The US state of California may find itself the centre of attention in 2015 when the on-going national debate over online gambling looks set to move into its next phase.
The California Legislature is likely to receive two new online poker bills to consider, with competing sides lining up to promote their causes and further their own self-interests and the products that they are pushing.
California is seen by some as they great white hope for online casino gaming in the US, due to its population size of 43 million, which is considered large enough for the industry to survive and grow.
Throughout 2014 Las Vegas land based casino identity Sheldon Adelson has been trying to kill off the burgeoning US online casino industry, thought to be largely in an effort to protect his own not-insignificant interests.
A bill that he has been championing which would largely attain this goal has been floated throughout the second half of the year, and appeared to be gaining some traction, before questions of cronyism were raised. The bill may still some way find its way through the Washington political mechanism to success, but that does seem unlikely the way matters have unfolded in the last few weeks.
One thing is for sure, the operators of the big Nevada casinos, including Caesars and MGM, will be watching how events in California unfold with a greater interest than most.
A New Proposal
One of the new bills will be sponsored by Assemblyman Mike Gatto, who sits in the favourable position of Chairman of the Lower House Appropriations Committee, where any new online gambling measures will need to be introduced.
Assemblyman Gatto believes his new bill will produce a uniting effect throughout the gaming committee, and it would seem that there might be some truth to that, with some of the operators of the state’s largest casinos, including the Agua Caliente Band of Cahuilla Indians and the Viejas Band of Kumeyaay Indians, all expressing their support of Assemblyman Gatto’s proposal.
Not Everyone Is In Agreement
Opposition to Assemblyman Gatto’s bill is likely to come from a coalition which includes the Morongo Band of Mission Indians, the San Manuel Band of Mission Indians, and three of the largest card rooms in the state.
This coalition has a bill of its own that it would like to see legislated, and naturally their bill has their own particular interests at heart.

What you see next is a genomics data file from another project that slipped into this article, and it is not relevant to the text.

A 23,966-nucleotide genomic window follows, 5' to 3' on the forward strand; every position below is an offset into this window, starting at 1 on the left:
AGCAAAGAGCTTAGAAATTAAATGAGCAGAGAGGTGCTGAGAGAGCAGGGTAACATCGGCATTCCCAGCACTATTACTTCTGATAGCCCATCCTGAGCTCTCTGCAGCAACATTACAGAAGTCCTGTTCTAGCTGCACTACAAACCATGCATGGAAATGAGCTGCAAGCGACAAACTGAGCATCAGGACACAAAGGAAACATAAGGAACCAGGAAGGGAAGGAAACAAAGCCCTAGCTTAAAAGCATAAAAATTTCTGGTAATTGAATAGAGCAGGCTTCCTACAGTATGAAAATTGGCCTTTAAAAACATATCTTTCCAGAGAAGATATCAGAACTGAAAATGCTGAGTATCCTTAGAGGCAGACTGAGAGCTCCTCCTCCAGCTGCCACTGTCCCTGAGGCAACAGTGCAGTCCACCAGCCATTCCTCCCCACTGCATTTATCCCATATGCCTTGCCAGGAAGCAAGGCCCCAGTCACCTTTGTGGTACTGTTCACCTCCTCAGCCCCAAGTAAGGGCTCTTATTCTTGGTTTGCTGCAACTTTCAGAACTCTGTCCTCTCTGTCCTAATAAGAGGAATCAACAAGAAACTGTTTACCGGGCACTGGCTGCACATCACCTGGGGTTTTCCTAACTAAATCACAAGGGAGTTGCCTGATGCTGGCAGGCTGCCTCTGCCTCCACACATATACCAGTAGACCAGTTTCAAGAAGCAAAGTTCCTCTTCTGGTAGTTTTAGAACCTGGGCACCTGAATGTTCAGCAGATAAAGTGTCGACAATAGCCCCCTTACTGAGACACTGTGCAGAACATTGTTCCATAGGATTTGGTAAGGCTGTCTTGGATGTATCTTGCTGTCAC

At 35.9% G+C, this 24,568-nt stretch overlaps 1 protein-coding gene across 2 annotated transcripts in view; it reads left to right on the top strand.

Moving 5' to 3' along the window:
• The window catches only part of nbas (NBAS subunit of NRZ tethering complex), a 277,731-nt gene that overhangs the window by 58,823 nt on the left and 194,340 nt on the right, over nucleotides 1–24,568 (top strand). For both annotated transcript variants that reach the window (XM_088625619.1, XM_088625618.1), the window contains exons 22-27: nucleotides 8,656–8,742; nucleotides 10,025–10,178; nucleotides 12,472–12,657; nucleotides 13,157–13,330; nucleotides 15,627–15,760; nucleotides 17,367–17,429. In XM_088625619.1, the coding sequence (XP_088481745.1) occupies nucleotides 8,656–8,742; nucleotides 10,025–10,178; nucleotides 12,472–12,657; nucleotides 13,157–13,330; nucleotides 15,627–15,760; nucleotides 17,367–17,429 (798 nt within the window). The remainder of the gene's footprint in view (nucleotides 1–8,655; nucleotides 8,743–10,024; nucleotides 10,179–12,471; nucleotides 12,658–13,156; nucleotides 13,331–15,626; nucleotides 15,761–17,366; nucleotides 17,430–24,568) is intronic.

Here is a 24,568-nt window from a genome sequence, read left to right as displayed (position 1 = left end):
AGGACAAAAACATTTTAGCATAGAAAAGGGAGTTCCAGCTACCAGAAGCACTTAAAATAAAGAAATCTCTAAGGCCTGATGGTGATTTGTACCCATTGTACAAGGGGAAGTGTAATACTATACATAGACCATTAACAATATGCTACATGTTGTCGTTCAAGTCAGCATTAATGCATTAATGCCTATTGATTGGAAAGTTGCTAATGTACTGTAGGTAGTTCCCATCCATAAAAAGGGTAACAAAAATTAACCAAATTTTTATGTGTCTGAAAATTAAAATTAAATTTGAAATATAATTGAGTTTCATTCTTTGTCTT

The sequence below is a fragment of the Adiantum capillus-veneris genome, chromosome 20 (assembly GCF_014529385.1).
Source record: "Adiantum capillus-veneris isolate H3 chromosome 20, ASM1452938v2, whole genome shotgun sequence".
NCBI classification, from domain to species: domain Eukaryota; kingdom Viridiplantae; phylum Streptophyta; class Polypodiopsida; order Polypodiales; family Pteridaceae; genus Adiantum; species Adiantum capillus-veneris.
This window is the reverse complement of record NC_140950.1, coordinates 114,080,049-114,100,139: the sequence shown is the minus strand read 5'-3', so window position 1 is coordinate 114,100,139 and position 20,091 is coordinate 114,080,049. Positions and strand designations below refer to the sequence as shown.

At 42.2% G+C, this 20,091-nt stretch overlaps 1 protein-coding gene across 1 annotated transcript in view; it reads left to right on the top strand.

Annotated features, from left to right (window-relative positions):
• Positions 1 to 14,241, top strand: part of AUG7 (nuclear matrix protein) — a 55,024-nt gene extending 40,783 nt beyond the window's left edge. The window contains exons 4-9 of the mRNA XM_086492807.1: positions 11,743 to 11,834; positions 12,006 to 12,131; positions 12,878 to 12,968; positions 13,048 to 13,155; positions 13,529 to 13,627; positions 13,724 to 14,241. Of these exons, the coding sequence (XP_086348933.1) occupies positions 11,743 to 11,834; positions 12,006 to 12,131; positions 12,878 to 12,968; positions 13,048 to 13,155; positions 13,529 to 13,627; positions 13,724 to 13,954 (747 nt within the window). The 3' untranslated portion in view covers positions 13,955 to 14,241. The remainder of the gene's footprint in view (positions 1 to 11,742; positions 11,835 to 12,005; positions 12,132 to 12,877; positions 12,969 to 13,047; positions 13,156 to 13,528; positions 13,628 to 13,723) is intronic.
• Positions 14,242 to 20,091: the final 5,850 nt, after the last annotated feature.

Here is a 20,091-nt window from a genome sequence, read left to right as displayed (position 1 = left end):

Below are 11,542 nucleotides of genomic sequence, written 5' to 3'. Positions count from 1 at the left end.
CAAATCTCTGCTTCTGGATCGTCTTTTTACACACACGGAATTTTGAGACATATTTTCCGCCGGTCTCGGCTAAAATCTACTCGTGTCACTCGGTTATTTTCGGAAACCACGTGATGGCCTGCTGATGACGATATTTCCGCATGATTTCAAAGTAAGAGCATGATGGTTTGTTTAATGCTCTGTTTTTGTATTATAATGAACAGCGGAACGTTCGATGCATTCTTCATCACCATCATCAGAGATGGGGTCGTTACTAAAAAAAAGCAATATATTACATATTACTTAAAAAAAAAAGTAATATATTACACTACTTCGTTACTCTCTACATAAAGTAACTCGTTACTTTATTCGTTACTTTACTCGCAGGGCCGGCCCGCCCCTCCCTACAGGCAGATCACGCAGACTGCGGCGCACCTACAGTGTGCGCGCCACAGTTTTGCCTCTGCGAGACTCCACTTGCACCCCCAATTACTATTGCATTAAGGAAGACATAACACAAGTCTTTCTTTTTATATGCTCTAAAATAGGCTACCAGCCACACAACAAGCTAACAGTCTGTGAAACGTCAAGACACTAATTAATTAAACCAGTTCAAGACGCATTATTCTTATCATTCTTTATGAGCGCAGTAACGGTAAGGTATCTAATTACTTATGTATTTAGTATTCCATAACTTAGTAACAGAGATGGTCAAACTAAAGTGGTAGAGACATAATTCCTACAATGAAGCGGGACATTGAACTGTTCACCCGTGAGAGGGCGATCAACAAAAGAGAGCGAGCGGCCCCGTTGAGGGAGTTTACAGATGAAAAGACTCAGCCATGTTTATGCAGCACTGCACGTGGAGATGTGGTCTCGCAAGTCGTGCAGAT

Additionally, extra intrigue has been added to the whole affair because this coalition has made a working agreement with famed poker brand PokerStars, which is owned by the Amaya Gaming Group based out of Canada, and which has previously run into problems with US law.
A Twist In The Tale
The news of the involvement of PokerStars adds a very interesting sub-plot to the whole affair.
Assemblyman Gatto’s bill features a clause which either directly or indirectly takes aim at PokerStars, and the role that it, its previous owners, and others played in the taking of bets after the Unlawful Internet Gambling Enforcement Act in 2006 was introduced and passed.
Assemblyman Gatto does appear to be leaving the door slightly open though, with language indicating that they may be welcome back at the table if their behaviour is shown to of been improved.
The appearance of a “welcome back” clause of sorts is a first in this debate, and observers have noted this particular part of the bill with interest.
Let The Games Begin!
With the two sides now lining up against each other 2015 should prove to be a very interesting year for online gambling in the state of California, and indeed for the whole of the United States, if not the world.
With 7 billion dollars of gaming revenue produced each year in California alone, there is a lot at stake for all parties involved, and this particular battle could be of significant importance.